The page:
About the project

  1. about this documentation in HTML
  2. License


  1. BMSBattery S06x
    1. LCD control panel
      1. LCD protocol
    2. S06S
      1. PWM signals
        1. very low speed - 6 steps
        2. low speed up to max speed - sineware
    3. S06P
      1. various info
        1. 01
        2. 02
  2. BMSBattery S12S
  3. BMSBattery bottle battery controller
  4. GreenEBikeKit
  5. Kunteng 18 mosfets

Datasheets and application notes

  1. STM8S105C6T6
    1. Interrupts
  2. Alternatives

Development tools

  1. STLinkV2 - Flash/program/debug hardware
  2. Flash and debug connector on S Series controller
  3. Debug OpenOCD and Eclipse
    1. stm8-binutils-gdb
  4. Flash programming
  5. C library
  6. Various resources
    1. Printf example

Motor control

  1. Motor control scheme of S06S controller
  2. BLDC 6 steps
  3. PWM schemes
    1. So, Which PWM Technique is Best? (Part 1)
    2. So, Which PWM Technique is Best? (Part 2)
    3. So, Which PWM Technique is Best? (Part 3)
    4. So, Which PWM Technique is Best? (Part 4)
    5. So, Which PWM Technique is Best? (Part 5)
    6. So, Which PWM Technique is Best? (Part 6)
    7. So, Which PWM Technique is Best? (Part 7)
  4. PWM control and Dead Time Insertion
  5. Low inductance motors
  6. Throttle Control Modes


  1. forum messages
    1. 2017.04.25 - Initial forum message
    2. 2017.05.08 - First flash and debug on a dev board
    3. 2017.05.18 - First code flashing and running
    4. 2017.05.20 - more new information
  2. How to unlock proteced read memory
  3. STM8S003 board
  4. LOG
    1. 2017.06.19 - SVM current waveforms


  1. 2017.05.22 - Hackaday Links: May 21, 2017

Smart BMS with bluetooth

So, Which PWM Technique is Best? (Part 2)

So, Which PWM Technique is Best? (part 2)

Dave Wilson, Motion Products Evangelist, Texas Instruments

So, which PWM technique is best for your motor control application? In the previous blog, we examined the single-quadrant PWM technique, which is a good fit for extremely cost sensitive motor control applications where you want to control the motor’s speed by varying the duty-cycle of a PWM signal. But the motor can only spin in one direction, and generate torque in that same direction. We also introduced the “H-Bridge” as a springboard to investigate other PWM topologies. In this blog, let’s take a look at how to build a bi-directional speed control power stage by using an H-Bridge. In particular, we will construct a 2-Quadrant Drive since it can produce forward motion with positive torque (quadrant 1), or reverse motion with negative torque (quadrant 3). Again we will choose a DC motor for this discussion, since the concepts are more easily understood with a DC motor.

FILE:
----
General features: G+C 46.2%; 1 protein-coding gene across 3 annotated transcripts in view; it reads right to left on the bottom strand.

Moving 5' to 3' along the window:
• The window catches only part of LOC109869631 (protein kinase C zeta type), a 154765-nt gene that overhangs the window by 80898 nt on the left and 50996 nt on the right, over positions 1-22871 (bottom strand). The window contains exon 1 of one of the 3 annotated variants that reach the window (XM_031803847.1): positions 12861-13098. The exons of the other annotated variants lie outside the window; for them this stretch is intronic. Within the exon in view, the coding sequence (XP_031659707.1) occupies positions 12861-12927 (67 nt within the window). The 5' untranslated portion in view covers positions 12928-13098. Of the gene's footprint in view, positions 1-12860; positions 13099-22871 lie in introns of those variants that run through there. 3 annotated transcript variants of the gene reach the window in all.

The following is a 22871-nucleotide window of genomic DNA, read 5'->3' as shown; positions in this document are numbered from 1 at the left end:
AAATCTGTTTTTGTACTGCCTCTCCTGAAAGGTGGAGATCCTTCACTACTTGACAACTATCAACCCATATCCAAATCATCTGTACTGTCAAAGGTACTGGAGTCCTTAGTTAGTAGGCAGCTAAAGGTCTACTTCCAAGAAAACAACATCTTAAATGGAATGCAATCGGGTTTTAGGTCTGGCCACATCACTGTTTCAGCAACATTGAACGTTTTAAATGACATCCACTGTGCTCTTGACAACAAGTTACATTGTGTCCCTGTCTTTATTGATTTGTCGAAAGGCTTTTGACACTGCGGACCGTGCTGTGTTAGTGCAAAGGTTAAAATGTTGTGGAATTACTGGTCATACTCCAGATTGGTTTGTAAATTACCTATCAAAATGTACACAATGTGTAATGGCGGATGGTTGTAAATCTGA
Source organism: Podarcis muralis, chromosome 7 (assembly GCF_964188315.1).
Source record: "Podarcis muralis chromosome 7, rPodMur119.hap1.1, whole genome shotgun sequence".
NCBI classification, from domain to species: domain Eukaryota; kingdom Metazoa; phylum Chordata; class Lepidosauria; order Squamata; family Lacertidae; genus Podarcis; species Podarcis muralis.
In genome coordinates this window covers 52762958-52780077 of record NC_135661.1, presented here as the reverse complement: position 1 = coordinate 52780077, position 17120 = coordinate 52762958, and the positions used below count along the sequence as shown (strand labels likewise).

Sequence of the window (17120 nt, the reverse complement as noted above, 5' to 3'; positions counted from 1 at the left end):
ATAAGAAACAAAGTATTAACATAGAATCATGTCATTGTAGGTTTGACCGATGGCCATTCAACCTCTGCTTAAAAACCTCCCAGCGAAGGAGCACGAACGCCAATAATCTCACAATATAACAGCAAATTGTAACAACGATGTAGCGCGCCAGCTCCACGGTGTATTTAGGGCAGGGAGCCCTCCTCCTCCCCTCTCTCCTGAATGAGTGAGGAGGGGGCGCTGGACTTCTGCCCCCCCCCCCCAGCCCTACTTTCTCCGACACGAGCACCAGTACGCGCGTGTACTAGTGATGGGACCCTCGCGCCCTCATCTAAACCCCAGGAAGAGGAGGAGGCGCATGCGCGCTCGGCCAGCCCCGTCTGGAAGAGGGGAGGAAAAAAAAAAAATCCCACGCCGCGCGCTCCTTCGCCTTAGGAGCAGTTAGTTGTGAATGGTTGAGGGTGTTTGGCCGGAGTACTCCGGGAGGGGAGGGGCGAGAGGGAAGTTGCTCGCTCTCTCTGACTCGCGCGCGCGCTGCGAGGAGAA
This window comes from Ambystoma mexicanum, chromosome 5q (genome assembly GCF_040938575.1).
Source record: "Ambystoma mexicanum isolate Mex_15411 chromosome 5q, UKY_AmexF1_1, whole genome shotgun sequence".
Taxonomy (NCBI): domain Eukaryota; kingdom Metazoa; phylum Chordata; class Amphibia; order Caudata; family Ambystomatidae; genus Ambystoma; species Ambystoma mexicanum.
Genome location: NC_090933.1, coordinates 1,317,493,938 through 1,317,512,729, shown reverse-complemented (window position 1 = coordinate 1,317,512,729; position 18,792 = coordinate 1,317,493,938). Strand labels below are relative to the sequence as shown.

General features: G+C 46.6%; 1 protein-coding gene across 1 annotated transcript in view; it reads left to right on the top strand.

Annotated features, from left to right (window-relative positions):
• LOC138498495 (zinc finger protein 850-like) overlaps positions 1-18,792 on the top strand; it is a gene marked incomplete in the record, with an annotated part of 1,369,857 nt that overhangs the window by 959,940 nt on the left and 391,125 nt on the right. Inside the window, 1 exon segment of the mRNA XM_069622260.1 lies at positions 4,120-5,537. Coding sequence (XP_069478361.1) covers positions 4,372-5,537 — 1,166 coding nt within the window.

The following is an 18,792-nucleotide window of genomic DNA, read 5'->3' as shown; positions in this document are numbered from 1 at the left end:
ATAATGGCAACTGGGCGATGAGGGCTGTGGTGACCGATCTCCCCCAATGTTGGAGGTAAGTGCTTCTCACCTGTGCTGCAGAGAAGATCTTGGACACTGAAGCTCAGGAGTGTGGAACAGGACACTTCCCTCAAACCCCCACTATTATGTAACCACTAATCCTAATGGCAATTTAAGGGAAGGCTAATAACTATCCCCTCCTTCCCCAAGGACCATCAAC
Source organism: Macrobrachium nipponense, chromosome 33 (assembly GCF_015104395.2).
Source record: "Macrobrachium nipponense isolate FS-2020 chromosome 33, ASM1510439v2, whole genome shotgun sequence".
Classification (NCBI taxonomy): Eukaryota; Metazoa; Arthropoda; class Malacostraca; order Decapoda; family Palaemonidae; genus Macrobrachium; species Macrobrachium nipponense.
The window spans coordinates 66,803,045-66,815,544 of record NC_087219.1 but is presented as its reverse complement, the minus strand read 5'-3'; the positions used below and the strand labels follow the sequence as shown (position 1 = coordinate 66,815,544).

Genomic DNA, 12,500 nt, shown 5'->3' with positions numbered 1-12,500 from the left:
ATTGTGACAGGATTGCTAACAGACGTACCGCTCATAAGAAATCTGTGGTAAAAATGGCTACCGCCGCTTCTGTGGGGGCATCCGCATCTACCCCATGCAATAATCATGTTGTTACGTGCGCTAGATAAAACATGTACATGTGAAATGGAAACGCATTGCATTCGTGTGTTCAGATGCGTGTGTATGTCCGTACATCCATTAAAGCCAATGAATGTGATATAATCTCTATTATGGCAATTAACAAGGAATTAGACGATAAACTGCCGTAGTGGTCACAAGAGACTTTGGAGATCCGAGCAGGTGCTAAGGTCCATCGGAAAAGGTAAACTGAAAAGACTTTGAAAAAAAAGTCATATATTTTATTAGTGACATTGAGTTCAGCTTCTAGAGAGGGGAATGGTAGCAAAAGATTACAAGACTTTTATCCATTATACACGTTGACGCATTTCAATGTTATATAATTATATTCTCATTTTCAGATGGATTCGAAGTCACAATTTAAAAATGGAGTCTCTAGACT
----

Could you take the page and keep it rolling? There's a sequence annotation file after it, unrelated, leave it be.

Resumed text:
For Unipolar PWM operation in quadrant 1, Q1 is turned ON continuously while we apply a PWM signal to Q4. You can watch an animation of Unipolar PWM operation in quadrant 1 by clicking here. When Q4 is switched ON, a current path is created from Vbus, through Q1, through the motor, through Q4, and returning through ground. At the end of this PWM state, Q4 is switched OFF. Since the motor winding has inductance, it will fight to keep the motor current flowing in the same direction. An inductor protects its current just like a mother protects her child. It effectively says, “Don’t mess with my current! If you do, I will generate whatever voltage is necessary to keep my current flowing.” As a result, the inductor forces the back-body diode of Q3 to conduct. But since Q1 is always ON, the motor current will return through Q1, not the DC supply. When you think about it, you realize that since Q1 is ON continuously, this circuit behaves exactly like the single quadrant drive discussed earlier with one exception…if you want the motor to spin in the other direction, simply turn Q3 ON all the time and PWM Q2 instead. This results in quadrant 3 operation where the motor is running in reverse, and generating negative torque. You can see an animation of this process by clicking here.

It’s interesting to note that in both quadrant one and quadrant three operation, the bus current is either positive or zero, regardless of which direction the current is flowing in the motor! In other words, this PWM technique cannot regenerate energy. The reason for this is because the inductive flyback current is “trapped” in the top half of the H-Bridge, and never flows back into the DC bus. This can either be an advantage or a disadvantage, depending on your application. If you never have to worry about regenerated energy, then you don’t have to add expense to your design to deal with it. On the other hand, if you want to recover load energy, then this PWM technique is not a good choice for you.